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How Do Essential Oils Work?


Over the last ten years, essential oils have received substantial attention due in part to new companies selling them to the masses and to new research that is beginning to prove them to be highly effective therapeutic tools. Along with popularity has come a significant amount of misinformation from both folks who love oils and folks who are skeptical, to say the least. As an aromatherapist, I’m interested in essential oils as a therapeutic tool and especially in the science behind how essential oils work on, in, and around our bodies.


Essential oils are chemical compounds found in plants that are extracted using a physical process involving steam and then the separation of the water in the steam from the oils (this is distillation). Within plants, essential oils provide necessary biological functions like eliminating competitors in their environment, attracting pollinators, killing off viruses, and deterring pests and would-be predators. Plants synthesize water, nutrients from the soil, and carbon dioxide to make these chemicals within their leaves, fruits, stems, and roots.

The exciting thing about essential oils is that while they provide beneficial functions for plants, they can also be beneficial if used appropriately for our health as well. For example, geranial which is a chemical compound that makes up around 45% of lemongrass essential oil is just as effective in being antiviral and antifungal for the lemongrass plant as it is for us which is what makes it such an excellent natural cleaning agent. The complex combinations of all kinds of chemical compounds are what make essential oils such effective medicinal tools.


Essential oils can be used in our lives in four ways. We can use them via inhalation, topical application, ingestion, and in our environment. For use applied topically and ingested it’s very, very important that people either consult a certified aromatherapist or educate themselves thoroughly about dilution rates and always err on the side of caution. Inhalation or environmental uses are much more user-friendly and generally safer for the general public.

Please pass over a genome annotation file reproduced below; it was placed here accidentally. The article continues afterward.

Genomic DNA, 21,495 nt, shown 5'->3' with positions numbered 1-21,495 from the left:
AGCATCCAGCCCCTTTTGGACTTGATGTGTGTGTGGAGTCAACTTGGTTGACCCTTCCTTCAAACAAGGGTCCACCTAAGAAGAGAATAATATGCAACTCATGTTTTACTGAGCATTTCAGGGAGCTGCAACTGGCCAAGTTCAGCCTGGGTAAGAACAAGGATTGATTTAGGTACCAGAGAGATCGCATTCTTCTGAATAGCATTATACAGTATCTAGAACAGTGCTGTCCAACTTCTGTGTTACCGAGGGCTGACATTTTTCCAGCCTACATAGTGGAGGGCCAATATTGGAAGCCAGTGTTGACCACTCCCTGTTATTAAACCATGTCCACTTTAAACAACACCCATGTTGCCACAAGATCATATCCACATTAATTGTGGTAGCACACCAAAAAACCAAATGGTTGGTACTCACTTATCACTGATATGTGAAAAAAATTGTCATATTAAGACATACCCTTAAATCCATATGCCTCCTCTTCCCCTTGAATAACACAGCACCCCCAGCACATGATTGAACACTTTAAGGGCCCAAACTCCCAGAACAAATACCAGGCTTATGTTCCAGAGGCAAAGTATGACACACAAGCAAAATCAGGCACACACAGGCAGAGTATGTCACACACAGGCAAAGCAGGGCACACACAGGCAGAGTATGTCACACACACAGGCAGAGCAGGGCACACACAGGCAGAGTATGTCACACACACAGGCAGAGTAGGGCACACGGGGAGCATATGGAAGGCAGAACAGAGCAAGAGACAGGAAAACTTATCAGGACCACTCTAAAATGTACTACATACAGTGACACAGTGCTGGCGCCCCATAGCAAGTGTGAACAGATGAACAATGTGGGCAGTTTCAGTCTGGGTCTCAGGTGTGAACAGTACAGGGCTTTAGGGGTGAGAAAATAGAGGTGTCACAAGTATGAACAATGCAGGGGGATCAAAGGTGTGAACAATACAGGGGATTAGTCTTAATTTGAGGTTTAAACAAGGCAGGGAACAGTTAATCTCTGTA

When we diffuse essential oils in a diffuser, use an inhaler, or even just smell the bottle we are utilizing our olfactory system to process the chemical compound found within the bottle. Our olfactory system relays information from the chemicals we interact with through our nose to our brain which will then act upon the information received. The olfactory centers of the brain are very strongly connected to our memories and to our nervous system and reproductive systems which is what allows essential oils to have an impact beyond just the respiratory system when we inhale them.


Ingesting essential oils allows us to process the chemical compounds in oils just as we would the chemicals in any medicine or food. This allows the oils to move through our digestive system and into our bloodstream as our body breaks them down into usable components.


Topical application allows essential oils to move through the lipid barrier in our skin into our bloodstream which means that topical applications, especially on pulse points or areas where veins and arteries are close to the skin, are a highly effective way to utilize essential oils. However, this is also one reason why topical application (along with ingestion) requires a deeper understanding of essential oils to use them safely.


As mentioned previously, essential oils can also be used in our environment to deter pests, clean away bacteria and viruses, and more!


It’s important to understand that each essential oil is composed of unique chemical compounds and has unique uses; not all essential oils are calming or antibacterial. In fact, there are relatively few traits that are shared across essential oils. The other critical thing to understand about essential oils is that they are highly concentrated. For example, to ingest the equivalent of one drop of peppermint essential oil you would need to drink 28 cups of peppermint tea. The distillation process requires large amounts of plant fiber. The amount of oil distilled from each plant changes depending on the plant, the season of harvest, and the location but the weight of the plant fiber is always substantially more than the weight of the oil that can be extracted via distillation.


If you’re interested in learning more about essential oils get my free diffuser recipe e-book here. As with any therapeutic tool or natural health alternative, it’s important to educate yourself fully before you dive into using essential oils.



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